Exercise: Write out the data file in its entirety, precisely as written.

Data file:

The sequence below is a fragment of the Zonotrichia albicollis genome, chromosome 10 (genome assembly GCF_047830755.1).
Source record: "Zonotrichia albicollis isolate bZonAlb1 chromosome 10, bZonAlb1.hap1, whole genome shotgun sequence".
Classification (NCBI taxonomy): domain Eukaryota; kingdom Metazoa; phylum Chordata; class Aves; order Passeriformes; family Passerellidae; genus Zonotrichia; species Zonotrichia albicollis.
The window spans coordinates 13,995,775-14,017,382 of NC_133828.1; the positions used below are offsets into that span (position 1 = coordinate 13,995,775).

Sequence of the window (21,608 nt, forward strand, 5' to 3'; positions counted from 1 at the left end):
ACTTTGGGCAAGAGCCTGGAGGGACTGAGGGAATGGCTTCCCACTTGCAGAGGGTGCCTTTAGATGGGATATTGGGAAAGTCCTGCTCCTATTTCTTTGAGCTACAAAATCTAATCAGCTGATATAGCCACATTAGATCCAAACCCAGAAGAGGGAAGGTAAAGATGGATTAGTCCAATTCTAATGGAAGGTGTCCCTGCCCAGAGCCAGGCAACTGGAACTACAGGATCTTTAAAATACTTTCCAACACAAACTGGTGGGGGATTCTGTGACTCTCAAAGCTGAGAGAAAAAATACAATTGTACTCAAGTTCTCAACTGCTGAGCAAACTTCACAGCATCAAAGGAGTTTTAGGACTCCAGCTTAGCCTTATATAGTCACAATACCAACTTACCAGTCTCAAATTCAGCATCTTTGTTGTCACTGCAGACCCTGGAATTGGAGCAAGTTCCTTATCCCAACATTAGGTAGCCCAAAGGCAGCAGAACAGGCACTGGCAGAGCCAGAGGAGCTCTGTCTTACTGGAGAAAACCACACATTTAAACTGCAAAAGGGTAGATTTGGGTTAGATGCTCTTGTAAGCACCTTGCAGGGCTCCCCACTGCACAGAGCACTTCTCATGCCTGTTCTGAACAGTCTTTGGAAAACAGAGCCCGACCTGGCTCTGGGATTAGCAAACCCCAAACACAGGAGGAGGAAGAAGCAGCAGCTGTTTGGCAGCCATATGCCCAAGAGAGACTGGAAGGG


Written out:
The sequence below is a fragment of the Zonotrichia albicollis genome, chromosome 10 (genome assembly GCF_047830755.1).
Source record: "Zonotrichia albicollis isolate bZonAlb1 chromosome 10, bZonAlb1.hap1, whole genome shotgun sequence".
Classification (NCBI taxonomy): domain Eukaryota; kingdom Metazoa; phylum Chordata; class Aves; order Passeriformes; family Passerellidae; genus Zonotrichia; species Zonotrichia albicollis.
The window spans coordinates 13,995,775-14,017,382 of NC_133828.1; the positions used below are offsets into that span (position 1 = coordinate 13,995,775).

Sequence of the window (21,608 nt, forward strand, 5' to 3'; positions counted from 1 at the left end):
ACTTTGGGCAAGAGCCTGGAGGGACTGAGGGAATGGCTTCCCACTTGCAGAGGGTGCCTTTAGATGGGATATTGGGAAAGTCCTGCTCCTATTTCTTTGAGCTACAAAATCTAATCAGCTGATATAGCCACATTAGATCCAAACCCAGAAGAGGGAAGGTAAAGATGGATTAGTCCAATTCTAATGGAAGGTGTCCCTGCCCAGAGCCAGGCAACTGGAACTACAGGATCTTTAAAATACTTTCCAACACAAACTGGTGGGGGATTCTGTGACTCTCAAAGCTGAGAGAAAAAATACAATTGTACTCAAGTTCTCAACTGCTGAGCAAACTTCACAGCATCAAAGGAGTTTTAGGACTCCAGCTTAGCCTTATATAGTCACAATACCAACTTACCAGTCTCAAATTCAGCATCTTTGTTGTCACTGCAGACCCTGGAATTGGAGCAAGTTCCTTATCCCAACATTAGGTAGCCCAAAGGCAGCAGAACAGGCACTGGCAGAGCCAGAGGAGCTCTGTCTTACTGGAGAAAACCACACATTTAAACTGCAAAAGGGTAGATTTGGGTTAGATGCTCTTGTAAGCACCTTGCAGGGCTCCCCACTGCACAGAGCACTTCTCATGCCTGTTCTGAACAGTCTTTGGAAAACAGAGCCCGACCTGGCTCTGGGATTAGCAAACCCCAAACACAGGAGGAGGAAGAAGCAGCAGCTGTTTGGCAGCCATATGCCCAAGAGAGACTGGAAGGG